Death’s door gets locked far too often

By Vickie Snow

Guilty people go free while innocent people are barred. One murderer gets three years while another gets six months. Drunk drivers, rapists and child molesters are out on the streets again after serving little or no time.

We all know this country’s court system isn’t the best, to say the least. Lawyers try their hardest to present convincing facts in defense of their clients, innocent or not.

If “substantial proof” against the accused is given, judges have no choice but to punish the individual. In a recent trial, proof meant freedom.

In this case, the proof didn’t rest with showing intent or premeditated actions, and the accused wasn’t a criminal. A family seeking to let a loved one die was indirectly accused of not knowing what’s best.

There were cases like this before. Someone is being kept alive only by medical technology and would die if removed from life-support systems. But this time around marks a key decision for the right-to-die scenario.

For the first time in Illinois, a judge allowed a life-support system to be removed because the individual expressed such wishes in advance.

Sidney Greenspan suffered a stroke in 1984 which caused him to lie in a comatose state until his death Thursday, only after a court order allowed the feeding tube to be removed.

His family began court procedures in June 1989, but it wasn’t until Oct. 3 that their prayers were answered.

There are two things wrong here. First, it took more than a year for the family to get the court’s approval. In the meantime, their lives continued to be “a living hell,” as Mrs. Greenspan put it.

It’s hard enough to helplessly watch a loved one die from sickness, but this family had to put up with the pain of seeing him lie in bed, not moving or noticing things around him, for longer than they should have had to.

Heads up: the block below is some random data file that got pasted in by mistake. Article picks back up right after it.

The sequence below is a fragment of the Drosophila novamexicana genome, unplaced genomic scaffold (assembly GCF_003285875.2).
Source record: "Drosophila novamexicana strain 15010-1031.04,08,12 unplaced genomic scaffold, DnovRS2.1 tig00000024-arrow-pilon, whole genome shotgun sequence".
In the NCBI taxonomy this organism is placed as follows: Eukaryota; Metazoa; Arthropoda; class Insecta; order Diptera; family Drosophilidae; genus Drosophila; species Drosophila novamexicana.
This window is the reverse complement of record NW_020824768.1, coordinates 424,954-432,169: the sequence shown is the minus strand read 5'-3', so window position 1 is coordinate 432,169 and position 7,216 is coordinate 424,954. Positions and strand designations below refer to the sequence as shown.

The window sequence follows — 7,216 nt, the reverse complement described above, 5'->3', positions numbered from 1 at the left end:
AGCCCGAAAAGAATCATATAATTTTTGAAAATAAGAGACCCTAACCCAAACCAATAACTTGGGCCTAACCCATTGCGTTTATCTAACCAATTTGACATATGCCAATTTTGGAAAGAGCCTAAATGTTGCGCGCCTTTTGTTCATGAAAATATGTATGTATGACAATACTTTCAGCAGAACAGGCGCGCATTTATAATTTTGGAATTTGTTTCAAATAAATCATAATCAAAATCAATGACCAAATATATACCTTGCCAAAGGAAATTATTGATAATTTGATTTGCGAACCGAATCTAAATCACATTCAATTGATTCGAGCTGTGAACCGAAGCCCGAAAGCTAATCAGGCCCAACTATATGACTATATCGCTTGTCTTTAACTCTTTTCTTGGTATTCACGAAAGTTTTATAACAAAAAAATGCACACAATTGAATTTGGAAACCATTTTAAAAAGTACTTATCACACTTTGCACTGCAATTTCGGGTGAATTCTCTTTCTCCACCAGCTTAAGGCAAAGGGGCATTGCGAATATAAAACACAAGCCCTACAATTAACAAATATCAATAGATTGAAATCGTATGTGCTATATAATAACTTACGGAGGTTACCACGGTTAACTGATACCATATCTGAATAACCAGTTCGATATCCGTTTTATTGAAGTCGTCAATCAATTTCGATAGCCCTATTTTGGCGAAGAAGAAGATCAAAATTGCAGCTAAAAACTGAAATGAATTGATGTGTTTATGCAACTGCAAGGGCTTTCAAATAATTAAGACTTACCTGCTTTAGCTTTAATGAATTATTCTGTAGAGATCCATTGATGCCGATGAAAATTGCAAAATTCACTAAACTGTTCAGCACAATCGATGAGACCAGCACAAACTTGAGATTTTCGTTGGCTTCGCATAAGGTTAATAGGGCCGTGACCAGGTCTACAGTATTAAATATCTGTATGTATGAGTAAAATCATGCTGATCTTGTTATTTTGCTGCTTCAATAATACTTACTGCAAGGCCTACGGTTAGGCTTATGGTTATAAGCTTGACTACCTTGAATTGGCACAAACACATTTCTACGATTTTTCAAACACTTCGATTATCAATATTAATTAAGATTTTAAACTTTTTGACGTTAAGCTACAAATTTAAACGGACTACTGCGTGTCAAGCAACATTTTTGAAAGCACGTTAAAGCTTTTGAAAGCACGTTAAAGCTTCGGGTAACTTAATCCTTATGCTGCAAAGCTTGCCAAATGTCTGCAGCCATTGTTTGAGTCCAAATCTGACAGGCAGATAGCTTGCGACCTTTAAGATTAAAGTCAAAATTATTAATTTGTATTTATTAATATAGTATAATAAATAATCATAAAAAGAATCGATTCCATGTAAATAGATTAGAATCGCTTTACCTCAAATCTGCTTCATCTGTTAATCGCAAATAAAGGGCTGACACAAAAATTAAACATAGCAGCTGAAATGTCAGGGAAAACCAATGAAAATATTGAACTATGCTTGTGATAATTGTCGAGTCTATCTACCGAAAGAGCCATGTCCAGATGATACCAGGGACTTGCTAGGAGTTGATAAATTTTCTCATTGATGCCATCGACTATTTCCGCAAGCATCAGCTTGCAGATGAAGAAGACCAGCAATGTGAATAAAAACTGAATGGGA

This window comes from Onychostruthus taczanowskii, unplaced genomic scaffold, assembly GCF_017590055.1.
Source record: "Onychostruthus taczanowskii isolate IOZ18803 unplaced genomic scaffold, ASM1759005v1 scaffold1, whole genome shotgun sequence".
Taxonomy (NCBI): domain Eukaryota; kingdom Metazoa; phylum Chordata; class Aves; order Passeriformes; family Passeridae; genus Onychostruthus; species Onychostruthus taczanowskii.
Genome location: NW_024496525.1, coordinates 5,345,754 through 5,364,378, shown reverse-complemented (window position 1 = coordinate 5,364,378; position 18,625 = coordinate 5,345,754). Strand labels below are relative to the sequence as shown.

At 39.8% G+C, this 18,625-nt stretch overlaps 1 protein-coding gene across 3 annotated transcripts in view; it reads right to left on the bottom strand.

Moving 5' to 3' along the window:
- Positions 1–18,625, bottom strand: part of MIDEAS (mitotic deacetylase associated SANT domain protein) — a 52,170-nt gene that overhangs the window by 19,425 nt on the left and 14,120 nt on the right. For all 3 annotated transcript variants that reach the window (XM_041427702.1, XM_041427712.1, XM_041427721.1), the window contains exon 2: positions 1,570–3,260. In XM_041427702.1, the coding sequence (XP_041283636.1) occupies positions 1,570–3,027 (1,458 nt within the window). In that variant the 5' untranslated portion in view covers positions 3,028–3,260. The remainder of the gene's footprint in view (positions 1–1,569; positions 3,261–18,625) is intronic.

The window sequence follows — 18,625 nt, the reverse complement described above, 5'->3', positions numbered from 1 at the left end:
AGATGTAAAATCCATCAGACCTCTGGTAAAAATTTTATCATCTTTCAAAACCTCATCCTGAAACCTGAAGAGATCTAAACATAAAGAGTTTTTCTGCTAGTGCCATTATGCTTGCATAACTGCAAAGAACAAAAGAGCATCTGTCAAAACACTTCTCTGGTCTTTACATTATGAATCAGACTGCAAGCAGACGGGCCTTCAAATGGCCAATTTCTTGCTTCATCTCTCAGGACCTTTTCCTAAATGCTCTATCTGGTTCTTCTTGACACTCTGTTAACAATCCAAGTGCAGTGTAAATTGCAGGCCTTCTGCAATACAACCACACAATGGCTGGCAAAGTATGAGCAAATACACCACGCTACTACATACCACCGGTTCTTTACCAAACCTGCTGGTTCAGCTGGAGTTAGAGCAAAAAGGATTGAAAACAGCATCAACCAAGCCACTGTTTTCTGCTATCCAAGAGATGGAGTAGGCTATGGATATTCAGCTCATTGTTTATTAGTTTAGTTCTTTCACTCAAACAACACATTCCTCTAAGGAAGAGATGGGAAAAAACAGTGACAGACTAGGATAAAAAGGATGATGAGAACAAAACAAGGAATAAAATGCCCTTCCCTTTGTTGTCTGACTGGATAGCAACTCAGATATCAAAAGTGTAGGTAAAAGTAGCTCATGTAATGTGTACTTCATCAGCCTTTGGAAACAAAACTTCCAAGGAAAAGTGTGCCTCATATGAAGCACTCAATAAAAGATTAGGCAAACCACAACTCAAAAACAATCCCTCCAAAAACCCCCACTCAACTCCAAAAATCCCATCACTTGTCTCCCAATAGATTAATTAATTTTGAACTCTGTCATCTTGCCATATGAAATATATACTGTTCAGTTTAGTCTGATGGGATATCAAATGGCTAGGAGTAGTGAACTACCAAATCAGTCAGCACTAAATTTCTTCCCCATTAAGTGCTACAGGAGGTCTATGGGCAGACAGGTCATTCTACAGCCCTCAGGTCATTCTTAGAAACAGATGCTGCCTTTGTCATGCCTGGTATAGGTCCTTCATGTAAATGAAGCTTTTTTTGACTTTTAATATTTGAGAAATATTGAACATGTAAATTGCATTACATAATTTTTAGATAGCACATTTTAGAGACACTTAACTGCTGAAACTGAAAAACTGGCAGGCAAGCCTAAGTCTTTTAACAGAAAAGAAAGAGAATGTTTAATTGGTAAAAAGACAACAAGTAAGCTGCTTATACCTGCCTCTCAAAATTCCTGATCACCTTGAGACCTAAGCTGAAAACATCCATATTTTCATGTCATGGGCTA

Their cries to end the nightmare were put off by the courts. Mr. Greenspan was held by “medical technology in a limbo of unnatural life,” his wife said. The case is another example of the lengthy court procedures stalling people’s lives.

But the real issue here is the necessity of proving the individual wants to die before he will be allowed to do so. It’s like asking a question when you already know the answer. Who would want to continue “living” by means of a machine?

Mr. Greenspan couldn’t move or notice things around him—if he could have talked he could have told his family he wanted to die. But he couldn’t and they knew anyway. Why should someone have to prove the person would want to die?

Being able to breathe only because of a machine and having no chance of recovery does not count as living.

Although proving the desire to die rather than live on machines is ridiculous, the fact that courts need proof that death would occur without life support and the condition is irreversible is expected.

It makes sense to require evidence to show the individual will remain comatose or vegetative because it shows the person is not truly alive and never will be.

In a family statement, the son said he hopes “that no other family will ever have to live with the anguish of watching a loved one lay at death’s door and not be allowed to enter.” When your time comes, hopefully the door will be wide open.